Hudson dominates Jays with arm, bat

June 21, 2011, 1:39 AM

ATLANTA — The Toronto Blue Jays’ starting staff as a whole has elevated its game through the past turn of the rotation. Ricky Romero believes it’s time for the rest of the offence to do the same around Jose Bautista and Adam Lind.



“I’ve always said this, at one point, we can’t rely on Bautista, we can’t rely on Lind, we’ve got to get someone else to step up, get on base, or drive them in,” a frustrated Romero said quietly after a 2-0 loss to the Atlanta Braves on Monday night.



“Those guys are getting pitched around, everyone’s got to step it up or else we’re going to keep losing ballgames like this. This team doesn’t revolve around one or two parts, and that’s how we’re going to win ballgames.”



The comments were unusually strong from the soft-spoken left-hander, who traded zeroes with Tim Hudson for 6.2 innings before his counterpart turned on a sinker that didn’t sink and sent it over the left-field wall for the decisive two-run blast with two down in the seventh.



The home run — the first by a pitcher against the Blue Jays since David Wells was taken deep by Montreal’s Felipe Lira on July 8, 2000 – was a nice complement to Hudson’s eight brilliant innings of two-hit ball on an oppressively humid night.



It also left the Blue Jays (36-37) just 3-3 over the past six games, despite their starters allowing a mere nine runs and nine walks over their past 42 innings. Romero in particular has been victimized by a lack of support, with the offence pushing across just 13 runs in his nine outings that have resulted in team losses.



“They know,” he replied when asked if he’d delivered a similar message in the clubhouse. “We’re all trying, I’m not singling out anyone or anything like that. At one point, we’ve just got to do the small things and got to continue to get on base. (Bautista and Lind) are going to get pitched around, so we’ve got to have someone else step up. Hopefully we’re able to do that.”



Hudson’s decisive blast came on the first pitch after Romero (6-7) had induced a weak grounder from Diory Hernandez, allowing Yunel Escobar to cut down David Ross at the plate.



Ross had reached on a single to open the frame and advanced to second on an Escobar throwing error, before Nate McLouth’s groundout moved him to third. After throwing out Ross, Escobar slapped his glove in joy, making a big play in his first game against his former team.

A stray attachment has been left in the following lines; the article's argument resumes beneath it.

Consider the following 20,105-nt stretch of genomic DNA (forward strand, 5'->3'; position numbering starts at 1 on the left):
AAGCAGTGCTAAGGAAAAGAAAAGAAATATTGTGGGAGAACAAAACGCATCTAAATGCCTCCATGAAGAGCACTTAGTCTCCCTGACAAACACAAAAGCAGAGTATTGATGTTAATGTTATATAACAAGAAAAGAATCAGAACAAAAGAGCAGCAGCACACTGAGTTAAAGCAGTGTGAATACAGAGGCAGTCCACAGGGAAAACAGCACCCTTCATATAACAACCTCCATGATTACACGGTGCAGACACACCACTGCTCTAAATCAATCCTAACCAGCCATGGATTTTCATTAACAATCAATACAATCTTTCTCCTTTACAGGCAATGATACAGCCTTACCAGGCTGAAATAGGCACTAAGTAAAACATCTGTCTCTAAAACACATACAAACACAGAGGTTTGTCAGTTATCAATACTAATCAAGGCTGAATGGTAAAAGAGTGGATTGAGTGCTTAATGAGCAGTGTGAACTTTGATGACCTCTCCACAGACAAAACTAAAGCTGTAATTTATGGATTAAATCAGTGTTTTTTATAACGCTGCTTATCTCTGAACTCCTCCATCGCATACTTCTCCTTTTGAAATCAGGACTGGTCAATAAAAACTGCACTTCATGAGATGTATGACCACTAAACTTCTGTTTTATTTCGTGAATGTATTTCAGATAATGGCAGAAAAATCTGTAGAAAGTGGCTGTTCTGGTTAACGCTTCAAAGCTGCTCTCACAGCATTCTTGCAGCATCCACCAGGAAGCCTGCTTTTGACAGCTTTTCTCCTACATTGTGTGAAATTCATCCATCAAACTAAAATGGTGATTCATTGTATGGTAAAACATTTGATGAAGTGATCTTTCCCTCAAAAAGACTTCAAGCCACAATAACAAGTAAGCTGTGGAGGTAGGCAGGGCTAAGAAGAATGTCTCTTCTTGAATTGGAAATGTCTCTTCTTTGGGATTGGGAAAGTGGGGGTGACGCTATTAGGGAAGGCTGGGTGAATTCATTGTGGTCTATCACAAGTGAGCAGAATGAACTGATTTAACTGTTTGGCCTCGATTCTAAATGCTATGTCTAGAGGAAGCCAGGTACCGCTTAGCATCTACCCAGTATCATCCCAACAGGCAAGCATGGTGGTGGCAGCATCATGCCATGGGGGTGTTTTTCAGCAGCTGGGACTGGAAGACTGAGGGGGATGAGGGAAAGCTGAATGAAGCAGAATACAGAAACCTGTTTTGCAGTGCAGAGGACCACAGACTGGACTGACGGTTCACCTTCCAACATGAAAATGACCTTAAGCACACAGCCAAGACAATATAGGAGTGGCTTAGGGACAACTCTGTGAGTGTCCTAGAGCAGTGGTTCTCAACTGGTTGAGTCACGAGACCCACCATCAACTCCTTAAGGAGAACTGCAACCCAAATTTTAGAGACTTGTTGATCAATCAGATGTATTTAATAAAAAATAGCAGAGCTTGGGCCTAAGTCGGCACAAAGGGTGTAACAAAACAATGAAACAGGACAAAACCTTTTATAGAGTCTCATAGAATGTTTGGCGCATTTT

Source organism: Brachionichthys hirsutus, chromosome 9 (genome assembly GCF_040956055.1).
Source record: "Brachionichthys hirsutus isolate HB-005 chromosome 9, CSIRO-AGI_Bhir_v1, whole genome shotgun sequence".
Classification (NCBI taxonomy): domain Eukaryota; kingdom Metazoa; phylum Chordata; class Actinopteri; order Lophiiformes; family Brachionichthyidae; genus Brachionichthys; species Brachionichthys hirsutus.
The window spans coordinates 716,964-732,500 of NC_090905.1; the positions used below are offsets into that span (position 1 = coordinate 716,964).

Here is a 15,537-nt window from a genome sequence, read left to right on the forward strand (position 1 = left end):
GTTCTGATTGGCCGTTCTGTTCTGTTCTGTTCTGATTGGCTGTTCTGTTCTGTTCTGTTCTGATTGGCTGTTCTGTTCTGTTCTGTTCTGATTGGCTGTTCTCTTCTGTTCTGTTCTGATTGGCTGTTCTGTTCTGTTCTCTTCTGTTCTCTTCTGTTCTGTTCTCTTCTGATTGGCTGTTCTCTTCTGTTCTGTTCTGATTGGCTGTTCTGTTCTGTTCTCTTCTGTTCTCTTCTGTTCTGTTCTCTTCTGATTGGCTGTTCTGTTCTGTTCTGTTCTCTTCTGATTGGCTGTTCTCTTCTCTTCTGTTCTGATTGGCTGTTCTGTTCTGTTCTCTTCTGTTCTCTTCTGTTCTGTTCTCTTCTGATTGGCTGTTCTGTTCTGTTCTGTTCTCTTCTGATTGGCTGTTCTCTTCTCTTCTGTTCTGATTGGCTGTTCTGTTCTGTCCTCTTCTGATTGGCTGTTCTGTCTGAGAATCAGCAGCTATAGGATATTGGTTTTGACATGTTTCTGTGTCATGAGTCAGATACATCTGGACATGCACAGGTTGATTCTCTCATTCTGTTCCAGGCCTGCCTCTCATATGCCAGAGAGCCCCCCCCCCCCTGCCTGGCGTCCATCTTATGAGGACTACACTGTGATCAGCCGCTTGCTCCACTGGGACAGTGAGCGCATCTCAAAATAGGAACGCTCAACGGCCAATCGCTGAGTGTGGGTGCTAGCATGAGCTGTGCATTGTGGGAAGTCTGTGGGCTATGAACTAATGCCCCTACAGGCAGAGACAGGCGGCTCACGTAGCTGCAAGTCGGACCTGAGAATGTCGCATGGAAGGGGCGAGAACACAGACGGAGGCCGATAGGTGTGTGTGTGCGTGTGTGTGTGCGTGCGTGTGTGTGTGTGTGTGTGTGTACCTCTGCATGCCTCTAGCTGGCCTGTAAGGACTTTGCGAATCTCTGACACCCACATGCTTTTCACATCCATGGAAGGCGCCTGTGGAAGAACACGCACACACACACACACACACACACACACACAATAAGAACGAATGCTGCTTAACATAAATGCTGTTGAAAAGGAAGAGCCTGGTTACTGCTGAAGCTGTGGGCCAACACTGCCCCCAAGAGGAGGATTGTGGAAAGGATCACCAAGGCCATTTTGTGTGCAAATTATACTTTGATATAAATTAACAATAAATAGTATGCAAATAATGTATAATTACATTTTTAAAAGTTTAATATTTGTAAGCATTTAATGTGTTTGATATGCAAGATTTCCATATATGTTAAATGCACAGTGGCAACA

The joy was short-lived as Hudson (6-6) then turned Romero’s offering into his second career homer, leaving his counterpart crouched down on the mound in frustration.



“I did everything possible,” said Romero. “I throw that pitch 100 more times, you never really expect the pitcher to hit it out, if anything just put the barrel out and get a base hit or something. It was Timmy’s night I guess.”



The Blue Jays, baffled all night by the crafty Hudson, only threatened once early, when Lind reached on a Freddie Freeman error to open the second and J.P. Arencibia followed with a one-out single. But Rajai Davis and Jayson Nix both flew out to end the threat.



They put another scare into Hudson in the ninth when Mike McCoy led off with a walk and Escobar followed with an infield single. Craig Kimbrel then came on and struck out Corey Patterson, who flubbed two chances at a sacrifice bunt, Jose Bautista and Lind to nail things down for his 20th save as the Braves (41-33) won for the third time in eight games before 22,937 at Turner Field.



Hudson walked just one batter and struck out eight in his eight innings of work. He induced nine groundouts to shortstop plus two more each to second and third, as the Blue Jays tried to attack him early in counts with little success.



“When you’ve got that kind of action to contend with, we had a few quick innings, and against a very good pitcher you’re looking for the best pitches you can get earlier in the count, to try to put something together, square a pitch up,” said manager John Farrell. “But when you have that kind of sinker going, other than J.P.’s line drive, that was pretty much it.”



The Blue Jays’ recent stretch of improved starting pitching comes after Farrell gave his staff a talking to following the June 10-12 spanking from the Boston Red Sox, when the AL East leaders outscored them 35-6 in a three-game set.



A key point he made was that they needed to better a job of pitching inside, something they’ve done consistently since, allowing them to be more effective on both sides of the zone.



“It became apparent when you pitch out over the plate over a very powerful lineup, you’re not going to create any uneasiness in the opposition standing in the batter’s box,” Farrell said before the game. “It’s not that we’ve hit anybody, we haven’t purposely knocked people down, but we’ve been much more assertive in off the plate.”



Still, with the offence scoring just 15 runs over the past six games, the Blue Jays haven’t capitalized on it.



“The pitching is going to worry about the pitching,” said Romero. “The offence we can’t do anything about. Those guys have a job to do, they’re trying their asses off, we’re going to stick by each other, just hopefully get on a good run from here.”



Notes: Escobar finished 1-for-4 with an error and the strong assist in his return to Atlanta. Oddly, the crowd booed him only prior to his third at-bat when he was announced … Hudson’s homer was the first by an Atlanta pitcher since he took Kyle Lohse deep at St. Louis on Sept. 12, 2009 … Hudson retired 20 straight batters from the second through the eighth innings … Kimbrel has struck out 38 per cent (58 of 154) of the hitters he’s faced this season.




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